As for his writings, Tagore was a genuine prodigy who started weaving his earliest verses by the age of eight in the family’s Calcutta residence. A few years later, he pseudonymously published his first collection of poems which was an astounding success to the point that local critics thought the compilation to belong to the 17th-century poet Bhanusimha. He soon shifted to writing short stories and plays to achieve considerable fame in the region. While all his writings were in his native Bengali language, he eventually decided to address Western readers by translating some of his own works into English.

The English versions of his poetic works such as Manasi (1890), Gitimalya (1914) and mainly what is today considered in the West as his magnum opus, Gitanjali (1910), quickly gained ground among Western literary circles. Such works were read, reviewed and prefaced by leading literary figures of the time like William Butler Yeats and Ezra Pound. Tagore soon became an oriental icon who stands for India’s literary, spiritual and cultural heritage. In 1913, the relatively small part of his works discovered by the West earned him the Nobel Prize in Literature. In 1915, he was also knighted by the British Crown for his literary achievements.

Once famous in the West, Tagore toured Britain and the United States and lectured in many other European and non-European countries to meet and interact with important celebrities around the world including the celebrated German-born physicist Albert Einstein, Thomas Mann, George Bernard Shaw and H.G. Wells, among many others.

Politically, while Tagore’s commitment manifested in his harsh criticism of nationalist extremism and in his avant-garde and reformatory positions at home, he denounced imperialism and advocated universalism and internationalism in the world. In India, he was known for his rejection of the culture of victimhood and for inciting his countrymen to have the courage of assuming the responsibilities of their misfortunes. He saw that salvation could only be realized through education and self-help. In addition to that, Tagore was also socially active in his homeland, supporting students and the poor. As for foreign affairs, Tagore denounced British colonialism and even renounced the honor previously granted by the British Crown in protest against the 1919 Jallianwala Bagh massacre.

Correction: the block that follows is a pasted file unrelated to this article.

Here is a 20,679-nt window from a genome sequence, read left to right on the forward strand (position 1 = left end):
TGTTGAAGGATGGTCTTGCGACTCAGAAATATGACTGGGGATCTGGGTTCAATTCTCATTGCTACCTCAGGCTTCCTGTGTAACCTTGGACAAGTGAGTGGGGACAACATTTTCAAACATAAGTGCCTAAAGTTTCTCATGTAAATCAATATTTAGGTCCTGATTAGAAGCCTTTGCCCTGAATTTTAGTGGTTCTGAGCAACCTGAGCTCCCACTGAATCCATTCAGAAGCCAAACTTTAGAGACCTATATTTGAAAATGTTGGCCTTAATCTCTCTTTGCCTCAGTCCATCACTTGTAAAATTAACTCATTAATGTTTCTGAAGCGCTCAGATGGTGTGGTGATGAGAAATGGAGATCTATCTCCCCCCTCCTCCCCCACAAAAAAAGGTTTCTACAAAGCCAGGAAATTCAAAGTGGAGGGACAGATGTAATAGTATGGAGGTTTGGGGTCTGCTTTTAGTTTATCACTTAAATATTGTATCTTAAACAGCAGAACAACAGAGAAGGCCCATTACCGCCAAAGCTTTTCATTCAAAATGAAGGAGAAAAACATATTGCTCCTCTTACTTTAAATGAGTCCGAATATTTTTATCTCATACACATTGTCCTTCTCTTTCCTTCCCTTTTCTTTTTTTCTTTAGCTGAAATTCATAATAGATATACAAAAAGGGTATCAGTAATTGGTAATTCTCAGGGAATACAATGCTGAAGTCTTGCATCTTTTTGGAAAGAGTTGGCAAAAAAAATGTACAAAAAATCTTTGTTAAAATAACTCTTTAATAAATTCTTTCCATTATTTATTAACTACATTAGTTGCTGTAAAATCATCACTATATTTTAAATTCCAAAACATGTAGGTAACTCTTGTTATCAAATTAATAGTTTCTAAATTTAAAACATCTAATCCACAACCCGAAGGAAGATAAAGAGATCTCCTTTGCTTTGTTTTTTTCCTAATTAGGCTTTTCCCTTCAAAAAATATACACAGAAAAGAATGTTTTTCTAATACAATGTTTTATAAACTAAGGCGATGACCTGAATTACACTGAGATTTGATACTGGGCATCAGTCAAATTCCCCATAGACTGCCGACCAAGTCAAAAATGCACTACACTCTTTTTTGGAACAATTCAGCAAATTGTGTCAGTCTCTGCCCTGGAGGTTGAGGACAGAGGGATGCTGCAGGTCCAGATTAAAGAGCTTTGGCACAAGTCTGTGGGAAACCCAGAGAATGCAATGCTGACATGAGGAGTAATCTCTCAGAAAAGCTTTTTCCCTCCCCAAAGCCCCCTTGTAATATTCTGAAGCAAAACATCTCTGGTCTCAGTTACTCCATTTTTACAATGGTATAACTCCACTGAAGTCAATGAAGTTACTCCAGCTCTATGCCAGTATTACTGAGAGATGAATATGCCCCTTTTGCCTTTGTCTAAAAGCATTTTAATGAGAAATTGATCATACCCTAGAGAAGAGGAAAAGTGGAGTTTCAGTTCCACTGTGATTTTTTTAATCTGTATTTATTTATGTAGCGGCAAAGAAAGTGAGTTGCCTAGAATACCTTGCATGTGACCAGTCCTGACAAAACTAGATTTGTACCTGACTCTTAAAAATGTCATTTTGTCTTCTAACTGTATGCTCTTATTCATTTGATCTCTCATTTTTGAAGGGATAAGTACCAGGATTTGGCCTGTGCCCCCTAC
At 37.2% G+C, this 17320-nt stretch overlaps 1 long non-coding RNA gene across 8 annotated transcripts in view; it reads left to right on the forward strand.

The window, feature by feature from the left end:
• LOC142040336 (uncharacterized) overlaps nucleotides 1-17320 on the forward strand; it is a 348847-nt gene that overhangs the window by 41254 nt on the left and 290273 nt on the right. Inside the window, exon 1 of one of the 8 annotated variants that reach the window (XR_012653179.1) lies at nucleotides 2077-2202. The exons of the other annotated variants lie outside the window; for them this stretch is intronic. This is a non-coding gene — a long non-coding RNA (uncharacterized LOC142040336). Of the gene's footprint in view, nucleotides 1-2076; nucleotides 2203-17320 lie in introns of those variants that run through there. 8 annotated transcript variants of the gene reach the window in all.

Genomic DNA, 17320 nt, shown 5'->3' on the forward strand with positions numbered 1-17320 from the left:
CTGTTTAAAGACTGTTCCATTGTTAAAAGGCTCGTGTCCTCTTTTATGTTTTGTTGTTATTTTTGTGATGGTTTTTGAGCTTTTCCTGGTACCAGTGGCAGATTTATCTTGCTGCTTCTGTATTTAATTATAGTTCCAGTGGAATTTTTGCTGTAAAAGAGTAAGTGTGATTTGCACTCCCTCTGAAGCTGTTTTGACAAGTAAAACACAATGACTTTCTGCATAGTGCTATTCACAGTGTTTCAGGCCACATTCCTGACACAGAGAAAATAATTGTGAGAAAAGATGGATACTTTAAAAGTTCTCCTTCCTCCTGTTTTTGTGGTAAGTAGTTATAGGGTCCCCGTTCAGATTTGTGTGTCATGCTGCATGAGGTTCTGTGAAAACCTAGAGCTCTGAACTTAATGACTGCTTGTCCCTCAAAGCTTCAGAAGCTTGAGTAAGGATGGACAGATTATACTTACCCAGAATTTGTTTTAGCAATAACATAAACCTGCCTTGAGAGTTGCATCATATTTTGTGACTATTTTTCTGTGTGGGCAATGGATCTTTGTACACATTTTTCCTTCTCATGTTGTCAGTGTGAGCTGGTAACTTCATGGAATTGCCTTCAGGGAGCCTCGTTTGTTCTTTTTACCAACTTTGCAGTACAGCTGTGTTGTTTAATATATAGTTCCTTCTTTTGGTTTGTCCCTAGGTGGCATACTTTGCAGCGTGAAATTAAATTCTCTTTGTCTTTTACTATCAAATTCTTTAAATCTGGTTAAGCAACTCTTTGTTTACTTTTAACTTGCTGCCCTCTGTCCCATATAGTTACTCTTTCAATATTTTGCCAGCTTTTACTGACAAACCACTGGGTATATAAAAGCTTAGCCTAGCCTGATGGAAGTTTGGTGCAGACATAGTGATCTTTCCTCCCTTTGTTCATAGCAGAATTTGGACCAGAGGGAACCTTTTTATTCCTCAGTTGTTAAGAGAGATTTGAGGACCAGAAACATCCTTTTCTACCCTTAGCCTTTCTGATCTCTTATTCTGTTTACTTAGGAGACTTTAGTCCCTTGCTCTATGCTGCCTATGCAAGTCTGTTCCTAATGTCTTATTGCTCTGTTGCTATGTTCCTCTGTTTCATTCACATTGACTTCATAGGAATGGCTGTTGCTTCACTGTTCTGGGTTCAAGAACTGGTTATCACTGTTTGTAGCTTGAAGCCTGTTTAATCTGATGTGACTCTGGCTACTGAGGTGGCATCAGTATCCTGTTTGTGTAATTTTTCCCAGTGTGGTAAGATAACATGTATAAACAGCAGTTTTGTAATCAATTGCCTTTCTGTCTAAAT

Such political views were explicitly expressed in some of Tagore’s writings and musical compositions, two of which were chosen by India and Bangladesh as national anthems.  His friend Mahatma Gandhi, the celebrated leader of the Indian nationalist movement, expressed his appreciation of these compositions and was said to favor  the “Ekla Chalo Re” hymn.

Towards the twilight of his career, Tagore developed new interests, mainly in arts, paintings and sciences. This is mainly expressed in stories like Se (1937) and Tin Sangi (1940) as well as in  his collection of essays entitled Visva-Parichay (1937) which represents a literary man’s exploration of the fields of astronomy, physics and biology. He even took up drawing and painting at a late age and organized exhibitions of his works in Paris and other cities.

Towards the end of the 1930s, old Rabindranath Tagore’s health started to deteriorate until he died on August 7th, 1941, leaving a gigantic oeuvre of numerous volumes of fine poetry, hundreds of texts, short stories, novels, plays, paintings, doodles, more than two thousand songs, two autobiographies and numerous travelogues, essays and lectures.

Tagore’s life experience had taught him that divisions between human beings are nothing but an unpleasant mirage. Generally, his oeuvre invites and incites its readers to the exploration of the Other, the exploration of the Self. The following extract from his masterpiece Gitanjali may serve as a perfect illustration of Tagore’s philosophical vision: 

The time that my journey takes is long and the way of it long.

I came out on the chariot of the first gleam of light, and pursued my voyage through the wildernesses of worlds leaving my track on many a star and planet.

It is the most distant course that comes nearest to thyself, and that training is the most intricate which leads to the utter simplicity of a tune.

The traveller has to knock at every alien door to come to his own, and one has to wander through all the outer worlds to reach the innermost shrine at the end.

My eyes strayed far and wide before I shut them and said 'Here art thou!'

The question and the cry ‘Oh, where?’ melt into tears of a thousand streams and deluge the world with the flood of the assurance ‘I am!’ (Song XII)